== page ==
The Daily Beat

Premiere DateAug 1, 2013
Categories Culture Politics Talk
00:00 The Daily Beat Intro
00:37 Top Story
02:35 PROMO
02:55 World News
05:26 PROMO
05:40 In Other News
07:46 Lace Curtain Falling (II)
14:46 Finish

You’ve just tuned in to The Daily Beat!

The Daily Beat is a daily news podcast inspired by the power of social media to spark social change. Tune in Monday through Friday at 7 p.m. as BTR’s social media director, DJ Jen, culls the “Twitterverse” and “blogosphere” to bring you the top stories regarding social justice and human rights issues.

Not to mention, we’ll also feature some of BTR’s top tracks.

Don’t miss a beat!


Today The Raw Story published an AFP article titled “XKeyscore allows U.S. intelligence to monitor ‘nearly everything’ users do online.”

The article reads:

A secret surveillance system known as XKeyscore allows US intelligence to monitor “nearly everything a typical user does on the Internet,” according to leaked documents published on Wednesday.

Citing classified documents provided by fugitive intelligence contractor Edward Snowden, British daily the Guardian said the program was the most wide-reaching operated by the National Security Agency.

Today Reuters published an AFP article titled “Government requests for Twitter users’ data on the rise.”

The article reads:

Twitter is under increasing pressure from governments around the world to release user’s private information, with requests rising 40 percent in the first six months of the year, the microblogging company said Wednesday in its semi-annual transparency report.

The United States made three-quarters of the 1,157 data requests during the six-month period, according to the San Francisco-based company’s report.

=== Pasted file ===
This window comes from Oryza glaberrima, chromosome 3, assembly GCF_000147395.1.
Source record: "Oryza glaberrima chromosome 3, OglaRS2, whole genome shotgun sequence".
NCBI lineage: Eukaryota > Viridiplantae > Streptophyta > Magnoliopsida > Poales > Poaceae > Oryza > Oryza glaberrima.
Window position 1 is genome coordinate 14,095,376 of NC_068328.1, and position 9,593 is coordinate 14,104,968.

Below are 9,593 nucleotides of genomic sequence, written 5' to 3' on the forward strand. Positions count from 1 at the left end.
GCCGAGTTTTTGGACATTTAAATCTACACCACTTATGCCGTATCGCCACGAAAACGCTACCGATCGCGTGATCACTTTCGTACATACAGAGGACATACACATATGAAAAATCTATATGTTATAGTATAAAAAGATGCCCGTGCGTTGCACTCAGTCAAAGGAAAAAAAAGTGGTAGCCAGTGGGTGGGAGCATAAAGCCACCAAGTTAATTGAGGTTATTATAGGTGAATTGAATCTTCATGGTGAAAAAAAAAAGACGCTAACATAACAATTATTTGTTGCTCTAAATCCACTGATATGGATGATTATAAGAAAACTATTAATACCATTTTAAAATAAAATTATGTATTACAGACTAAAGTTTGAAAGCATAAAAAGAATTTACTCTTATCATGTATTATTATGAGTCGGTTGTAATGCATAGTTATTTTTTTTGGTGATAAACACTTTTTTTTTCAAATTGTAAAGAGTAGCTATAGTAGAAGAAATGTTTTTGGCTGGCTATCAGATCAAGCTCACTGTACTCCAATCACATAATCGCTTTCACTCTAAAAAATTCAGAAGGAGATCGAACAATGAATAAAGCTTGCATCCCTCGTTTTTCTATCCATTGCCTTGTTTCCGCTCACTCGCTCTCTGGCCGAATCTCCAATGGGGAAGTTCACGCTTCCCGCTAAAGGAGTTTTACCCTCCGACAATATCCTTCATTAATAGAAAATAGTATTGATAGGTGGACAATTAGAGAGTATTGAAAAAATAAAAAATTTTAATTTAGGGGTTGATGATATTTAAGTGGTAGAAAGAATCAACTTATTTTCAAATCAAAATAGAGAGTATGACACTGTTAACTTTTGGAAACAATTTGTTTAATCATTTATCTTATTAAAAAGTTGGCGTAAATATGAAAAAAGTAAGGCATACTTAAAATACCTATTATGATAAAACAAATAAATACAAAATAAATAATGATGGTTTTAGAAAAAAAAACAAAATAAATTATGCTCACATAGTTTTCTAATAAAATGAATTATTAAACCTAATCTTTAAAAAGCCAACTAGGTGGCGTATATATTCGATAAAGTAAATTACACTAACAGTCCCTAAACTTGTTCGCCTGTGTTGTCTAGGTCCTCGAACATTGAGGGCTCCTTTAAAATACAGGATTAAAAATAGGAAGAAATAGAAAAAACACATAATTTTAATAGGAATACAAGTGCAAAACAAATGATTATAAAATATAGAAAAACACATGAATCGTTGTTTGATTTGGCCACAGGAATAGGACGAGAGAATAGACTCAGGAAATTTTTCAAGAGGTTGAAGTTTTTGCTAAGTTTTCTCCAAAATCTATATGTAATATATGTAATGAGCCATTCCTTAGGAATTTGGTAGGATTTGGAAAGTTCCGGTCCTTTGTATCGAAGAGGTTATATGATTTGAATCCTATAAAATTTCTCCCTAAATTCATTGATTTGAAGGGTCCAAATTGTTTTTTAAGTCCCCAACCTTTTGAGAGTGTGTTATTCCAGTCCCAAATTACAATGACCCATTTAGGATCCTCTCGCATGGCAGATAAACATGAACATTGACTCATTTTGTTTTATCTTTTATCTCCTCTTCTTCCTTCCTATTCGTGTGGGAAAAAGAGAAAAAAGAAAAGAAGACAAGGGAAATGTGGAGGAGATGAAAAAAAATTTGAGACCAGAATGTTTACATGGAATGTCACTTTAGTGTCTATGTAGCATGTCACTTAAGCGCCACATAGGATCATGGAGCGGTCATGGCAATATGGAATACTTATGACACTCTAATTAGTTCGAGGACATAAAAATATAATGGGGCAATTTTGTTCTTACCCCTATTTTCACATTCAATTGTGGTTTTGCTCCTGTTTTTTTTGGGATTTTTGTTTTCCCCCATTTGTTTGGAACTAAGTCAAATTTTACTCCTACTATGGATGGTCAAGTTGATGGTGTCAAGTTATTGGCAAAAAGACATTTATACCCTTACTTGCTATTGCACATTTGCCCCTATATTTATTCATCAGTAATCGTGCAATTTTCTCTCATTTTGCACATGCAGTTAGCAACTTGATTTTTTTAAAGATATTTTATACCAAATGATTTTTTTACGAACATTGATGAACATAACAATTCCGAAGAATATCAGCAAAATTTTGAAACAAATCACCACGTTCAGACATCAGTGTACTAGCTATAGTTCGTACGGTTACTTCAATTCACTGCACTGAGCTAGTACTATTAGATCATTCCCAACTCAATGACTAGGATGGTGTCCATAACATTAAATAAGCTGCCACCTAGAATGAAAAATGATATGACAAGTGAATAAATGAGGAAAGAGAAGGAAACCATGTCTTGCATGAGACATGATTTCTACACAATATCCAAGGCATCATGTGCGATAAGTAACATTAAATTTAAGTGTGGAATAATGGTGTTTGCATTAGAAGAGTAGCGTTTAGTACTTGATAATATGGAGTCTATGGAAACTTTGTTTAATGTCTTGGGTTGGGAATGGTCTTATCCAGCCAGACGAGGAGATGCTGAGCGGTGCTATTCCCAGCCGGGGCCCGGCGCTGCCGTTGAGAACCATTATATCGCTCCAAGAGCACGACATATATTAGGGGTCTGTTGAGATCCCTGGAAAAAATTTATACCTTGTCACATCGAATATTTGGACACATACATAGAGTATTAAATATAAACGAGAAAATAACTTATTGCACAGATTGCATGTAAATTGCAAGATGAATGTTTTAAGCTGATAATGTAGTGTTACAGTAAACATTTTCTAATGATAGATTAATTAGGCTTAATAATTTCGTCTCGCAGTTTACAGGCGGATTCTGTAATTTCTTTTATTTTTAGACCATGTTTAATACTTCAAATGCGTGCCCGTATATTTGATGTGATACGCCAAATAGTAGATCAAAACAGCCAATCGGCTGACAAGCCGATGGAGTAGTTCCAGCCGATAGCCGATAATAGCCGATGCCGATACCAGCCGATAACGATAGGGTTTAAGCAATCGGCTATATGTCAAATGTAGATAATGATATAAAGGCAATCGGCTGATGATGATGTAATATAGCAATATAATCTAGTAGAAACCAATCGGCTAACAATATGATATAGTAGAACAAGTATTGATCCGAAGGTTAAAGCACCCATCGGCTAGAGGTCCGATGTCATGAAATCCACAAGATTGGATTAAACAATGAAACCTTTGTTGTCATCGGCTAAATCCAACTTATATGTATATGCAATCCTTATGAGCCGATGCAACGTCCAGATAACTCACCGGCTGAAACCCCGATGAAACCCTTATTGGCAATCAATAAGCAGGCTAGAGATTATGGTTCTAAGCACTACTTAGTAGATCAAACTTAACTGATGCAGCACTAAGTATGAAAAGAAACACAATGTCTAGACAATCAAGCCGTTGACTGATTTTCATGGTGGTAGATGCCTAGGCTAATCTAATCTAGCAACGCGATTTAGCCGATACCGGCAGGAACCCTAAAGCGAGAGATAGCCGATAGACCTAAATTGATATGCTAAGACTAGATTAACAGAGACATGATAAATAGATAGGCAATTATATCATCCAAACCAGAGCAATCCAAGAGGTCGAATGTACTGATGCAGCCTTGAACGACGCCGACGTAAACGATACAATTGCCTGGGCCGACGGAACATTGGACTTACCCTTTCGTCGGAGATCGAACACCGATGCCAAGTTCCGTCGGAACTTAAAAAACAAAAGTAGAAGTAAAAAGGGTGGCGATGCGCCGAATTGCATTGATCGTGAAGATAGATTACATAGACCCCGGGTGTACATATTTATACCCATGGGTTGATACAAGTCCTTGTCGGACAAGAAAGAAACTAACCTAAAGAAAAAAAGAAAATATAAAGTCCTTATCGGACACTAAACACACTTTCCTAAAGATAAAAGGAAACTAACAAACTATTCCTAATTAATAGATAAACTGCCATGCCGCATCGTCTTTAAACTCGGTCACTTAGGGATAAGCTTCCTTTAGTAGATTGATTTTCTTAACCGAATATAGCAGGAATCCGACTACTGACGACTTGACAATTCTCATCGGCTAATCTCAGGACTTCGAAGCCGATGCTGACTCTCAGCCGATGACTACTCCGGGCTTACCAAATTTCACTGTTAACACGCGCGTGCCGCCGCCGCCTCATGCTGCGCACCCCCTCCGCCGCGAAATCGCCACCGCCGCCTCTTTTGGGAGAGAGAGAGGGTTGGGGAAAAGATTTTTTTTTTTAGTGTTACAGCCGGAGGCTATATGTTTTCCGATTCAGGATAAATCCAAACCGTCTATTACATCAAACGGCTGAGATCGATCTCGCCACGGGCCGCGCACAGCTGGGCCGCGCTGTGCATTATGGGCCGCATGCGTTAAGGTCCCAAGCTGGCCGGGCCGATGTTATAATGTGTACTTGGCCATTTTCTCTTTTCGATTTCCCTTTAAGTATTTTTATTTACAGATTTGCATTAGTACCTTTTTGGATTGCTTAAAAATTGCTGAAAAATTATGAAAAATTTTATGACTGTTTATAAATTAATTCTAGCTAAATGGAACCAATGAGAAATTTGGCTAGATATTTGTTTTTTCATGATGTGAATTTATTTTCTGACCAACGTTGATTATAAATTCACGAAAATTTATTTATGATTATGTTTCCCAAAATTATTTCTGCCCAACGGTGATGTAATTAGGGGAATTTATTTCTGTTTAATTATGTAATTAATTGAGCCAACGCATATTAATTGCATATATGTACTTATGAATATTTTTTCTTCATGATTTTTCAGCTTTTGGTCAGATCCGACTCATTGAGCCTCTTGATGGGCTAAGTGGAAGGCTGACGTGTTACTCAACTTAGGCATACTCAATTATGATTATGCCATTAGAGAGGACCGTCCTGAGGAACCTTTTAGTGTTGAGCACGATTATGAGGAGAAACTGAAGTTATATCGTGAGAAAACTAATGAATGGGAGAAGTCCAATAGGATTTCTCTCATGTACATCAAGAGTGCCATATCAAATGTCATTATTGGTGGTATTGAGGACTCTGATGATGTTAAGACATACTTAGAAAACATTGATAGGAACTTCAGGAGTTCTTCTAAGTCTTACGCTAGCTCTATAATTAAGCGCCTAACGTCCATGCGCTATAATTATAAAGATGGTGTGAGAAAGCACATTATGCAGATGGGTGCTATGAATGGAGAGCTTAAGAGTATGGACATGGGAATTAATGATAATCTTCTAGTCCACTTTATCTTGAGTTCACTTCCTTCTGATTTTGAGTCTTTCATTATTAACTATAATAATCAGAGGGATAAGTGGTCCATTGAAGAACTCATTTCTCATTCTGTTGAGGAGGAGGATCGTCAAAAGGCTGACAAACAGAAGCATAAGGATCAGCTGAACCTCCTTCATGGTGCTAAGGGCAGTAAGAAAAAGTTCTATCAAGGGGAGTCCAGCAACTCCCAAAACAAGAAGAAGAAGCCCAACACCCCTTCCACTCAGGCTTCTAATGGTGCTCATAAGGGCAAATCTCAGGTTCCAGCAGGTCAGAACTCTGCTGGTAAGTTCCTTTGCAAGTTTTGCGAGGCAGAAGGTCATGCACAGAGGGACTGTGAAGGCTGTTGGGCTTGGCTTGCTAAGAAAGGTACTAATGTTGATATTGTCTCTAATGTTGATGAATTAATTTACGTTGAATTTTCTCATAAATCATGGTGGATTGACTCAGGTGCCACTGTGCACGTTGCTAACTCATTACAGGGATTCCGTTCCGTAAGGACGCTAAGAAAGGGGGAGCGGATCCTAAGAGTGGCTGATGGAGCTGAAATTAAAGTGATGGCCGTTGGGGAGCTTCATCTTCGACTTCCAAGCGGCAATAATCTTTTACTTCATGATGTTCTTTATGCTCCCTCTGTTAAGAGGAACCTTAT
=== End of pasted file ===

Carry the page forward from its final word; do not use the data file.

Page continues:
Today The Associated Press published an article titled “Snowden leaves airport after Russia grants asylum.”

The article reads:

National Security Agency leaker Edward Snowden left the transit zone of a Moscow airport and officially entered Russia after authorities granted him asylum for a year, his lawyer said Thursday, a move that suggests the Kremlin isn’t shying away from further conflict with the United States.

Snowden’s whereabouts will be kept a secret for security reasons, lawyer Anatoly Kucherena said, making it even harder to keep track of the former NSA systems analyst, who has been largely hiding out at Moscow’s Sheremetyevo airport since his arrival from Hong Kong on June 23.


Today The Associated Press published an article titled “Restraint urged after protest deaths in Bangladesh.”

The article reads:

At least 150 protesters and a dozen security forces have been killed during street demonstrations in Bangladesh over the past six months, a rights group said Thursday in urging both sides to show restraint and warning of more violence.

Opposition parties and religious and political activists have made multi-pronged challenges against the government this year.

Human Rights Watch documented the killings of at least a dozen members of the security forces and police officers, as well as three members of the ruling Awami League party, since February. Its report also said at least 2,000 people had been injured during the protests.

Today AFP published an article titled “Uruguay approves state-grown marijuana bill.”

The article reads: